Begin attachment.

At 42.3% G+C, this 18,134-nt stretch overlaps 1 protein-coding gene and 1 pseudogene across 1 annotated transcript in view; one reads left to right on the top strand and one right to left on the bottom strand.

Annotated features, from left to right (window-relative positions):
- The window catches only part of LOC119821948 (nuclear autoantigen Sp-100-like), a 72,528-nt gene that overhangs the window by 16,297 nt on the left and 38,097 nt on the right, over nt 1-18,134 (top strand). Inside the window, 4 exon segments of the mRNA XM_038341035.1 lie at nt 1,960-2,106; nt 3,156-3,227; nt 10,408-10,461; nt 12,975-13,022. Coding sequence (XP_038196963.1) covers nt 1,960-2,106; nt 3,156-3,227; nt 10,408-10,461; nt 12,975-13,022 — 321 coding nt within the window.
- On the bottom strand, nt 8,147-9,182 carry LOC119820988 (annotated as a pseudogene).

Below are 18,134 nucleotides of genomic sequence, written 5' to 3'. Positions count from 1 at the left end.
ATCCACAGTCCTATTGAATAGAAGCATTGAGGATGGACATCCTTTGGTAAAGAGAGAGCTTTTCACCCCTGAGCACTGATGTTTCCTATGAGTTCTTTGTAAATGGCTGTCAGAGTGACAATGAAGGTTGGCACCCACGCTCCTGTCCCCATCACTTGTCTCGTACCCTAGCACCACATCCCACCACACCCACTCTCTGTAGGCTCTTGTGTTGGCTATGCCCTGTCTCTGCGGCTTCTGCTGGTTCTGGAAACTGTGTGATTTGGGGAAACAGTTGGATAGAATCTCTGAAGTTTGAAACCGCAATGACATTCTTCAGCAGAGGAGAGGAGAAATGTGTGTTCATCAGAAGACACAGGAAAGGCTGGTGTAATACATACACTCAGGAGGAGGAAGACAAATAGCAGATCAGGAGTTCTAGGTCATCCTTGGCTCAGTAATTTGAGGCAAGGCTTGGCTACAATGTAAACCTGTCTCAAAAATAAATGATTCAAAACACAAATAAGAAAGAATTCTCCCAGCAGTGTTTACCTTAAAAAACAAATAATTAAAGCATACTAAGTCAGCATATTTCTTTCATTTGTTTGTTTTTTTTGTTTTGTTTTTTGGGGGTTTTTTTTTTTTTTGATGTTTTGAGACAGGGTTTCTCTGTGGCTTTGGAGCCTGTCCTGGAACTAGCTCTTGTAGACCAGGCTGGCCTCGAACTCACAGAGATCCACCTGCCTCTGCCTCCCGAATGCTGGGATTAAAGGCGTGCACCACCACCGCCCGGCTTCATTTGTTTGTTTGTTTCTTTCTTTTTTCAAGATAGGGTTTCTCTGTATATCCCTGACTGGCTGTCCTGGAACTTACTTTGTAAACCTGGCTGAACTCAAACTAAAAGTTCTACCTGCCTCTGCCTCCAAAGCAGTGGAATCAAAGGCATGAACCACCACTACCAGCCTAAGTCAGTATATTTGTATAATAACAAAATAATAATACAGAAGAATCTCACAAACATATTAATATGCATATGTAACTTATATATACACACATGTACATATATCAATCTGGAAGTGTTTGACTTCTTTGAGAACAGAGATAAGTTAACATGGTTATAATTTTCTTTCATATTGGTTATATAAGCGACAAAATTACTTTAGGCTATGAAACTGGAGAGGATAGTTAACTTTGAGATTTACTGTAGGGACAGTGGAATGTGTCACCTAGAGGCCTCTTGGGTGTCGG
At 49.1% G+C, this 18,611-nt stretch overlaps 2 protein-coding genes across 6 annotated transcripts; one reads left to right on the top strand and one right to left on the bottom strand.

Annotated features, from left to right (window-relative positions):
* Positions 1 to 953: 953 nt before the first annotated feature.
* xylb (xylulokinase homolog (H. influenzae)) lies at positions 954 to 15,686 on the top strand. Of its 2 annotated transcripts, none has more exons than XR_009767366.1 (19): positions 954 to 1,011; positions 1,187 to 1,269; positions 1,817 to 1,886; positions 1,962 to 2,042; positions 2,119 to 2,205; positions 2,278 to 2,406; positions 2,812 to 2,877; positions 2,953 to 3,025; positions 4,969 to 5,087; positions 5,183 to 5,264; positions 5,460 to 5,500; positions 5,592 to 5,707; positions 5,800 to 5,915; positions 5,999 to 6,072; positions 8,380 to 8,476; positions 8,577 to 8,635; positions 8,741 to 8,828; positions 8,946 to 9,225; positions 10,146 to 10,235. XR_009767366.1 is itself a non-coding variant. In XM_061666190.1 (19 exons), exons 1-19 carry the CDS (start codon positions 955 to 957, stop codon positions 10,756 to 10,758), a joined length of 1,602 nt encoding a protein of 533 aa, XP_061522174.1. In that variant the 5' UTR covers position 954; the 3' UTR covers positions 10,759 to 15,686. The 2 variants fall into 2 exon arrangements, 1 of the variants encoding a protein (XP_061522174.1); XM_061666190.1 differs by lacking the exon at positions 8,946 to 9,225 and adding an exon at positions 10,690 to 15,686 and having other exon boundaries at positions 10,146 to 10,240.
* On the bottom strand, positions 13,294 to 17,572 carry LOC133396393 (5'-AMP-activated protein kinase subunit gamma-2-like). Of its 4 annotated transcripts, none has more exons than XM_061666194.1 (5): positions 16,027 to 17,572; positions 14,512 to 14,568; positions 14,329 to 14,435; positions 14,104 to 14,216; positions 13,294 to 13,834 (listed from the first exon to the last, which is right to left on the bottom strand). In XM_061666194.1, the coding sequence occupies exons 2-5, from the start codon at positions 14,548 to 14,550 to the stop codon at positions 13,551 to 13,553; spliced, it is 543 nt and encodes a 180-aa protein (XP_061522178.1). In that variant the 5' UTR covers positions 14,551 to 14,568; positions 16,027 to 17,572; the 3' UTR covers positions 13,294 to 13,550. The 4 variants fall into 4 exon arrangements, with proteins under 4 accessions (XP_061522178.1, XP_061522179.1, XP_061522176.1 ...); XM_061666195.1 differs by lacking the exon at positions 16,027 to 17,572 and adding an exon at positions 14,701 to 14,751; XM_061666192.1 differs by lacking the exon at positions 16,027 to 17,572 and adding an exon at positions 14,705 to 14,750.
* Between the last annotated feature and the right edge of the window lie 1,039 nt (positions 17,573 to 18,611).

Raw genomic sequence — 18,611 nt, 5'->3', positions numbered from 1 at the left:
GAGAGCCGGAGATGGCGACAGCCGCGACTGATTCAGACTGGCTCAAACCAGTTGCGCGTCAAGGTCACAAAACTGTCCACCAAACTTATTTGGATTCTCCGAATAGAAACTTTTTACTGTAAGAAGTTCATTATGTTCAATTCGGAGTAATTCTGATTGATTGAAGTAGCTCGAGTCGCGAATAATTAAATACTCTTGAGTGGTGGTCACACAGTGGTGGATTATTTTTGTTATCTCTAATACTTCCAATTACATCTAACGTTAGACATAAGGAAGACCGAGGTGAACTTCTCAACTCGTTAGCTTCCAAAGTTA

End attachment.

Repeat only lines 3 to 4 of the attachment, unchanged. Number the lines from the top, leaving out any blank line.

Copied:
- The window catches only part of LOC119821948 (nuclear autoantigen Sp-100-like), a 72,528-nt gene that overhangs the window by 16,297 nt on the left and 38,097 nt on the right, over nt 1-18,134 (top strand). Inside the window, 4 exon segments of the mRNA XM_038341035.1 lie at nt 1,960-2,106; nt 3,156-3,227; nt 10,408-10,461; nt 12,975-13,022. Coding sequence (XP_038196963.1) covers nt 1,960-2,106; nt 3,156-3,227; nt 10,408-10,461; nt 12,975-13,022 — 321 coding nt within the window.
- On the bottom strand, nt 8,147-9,182 carry LOC119820988 (annotated as a pseudogene).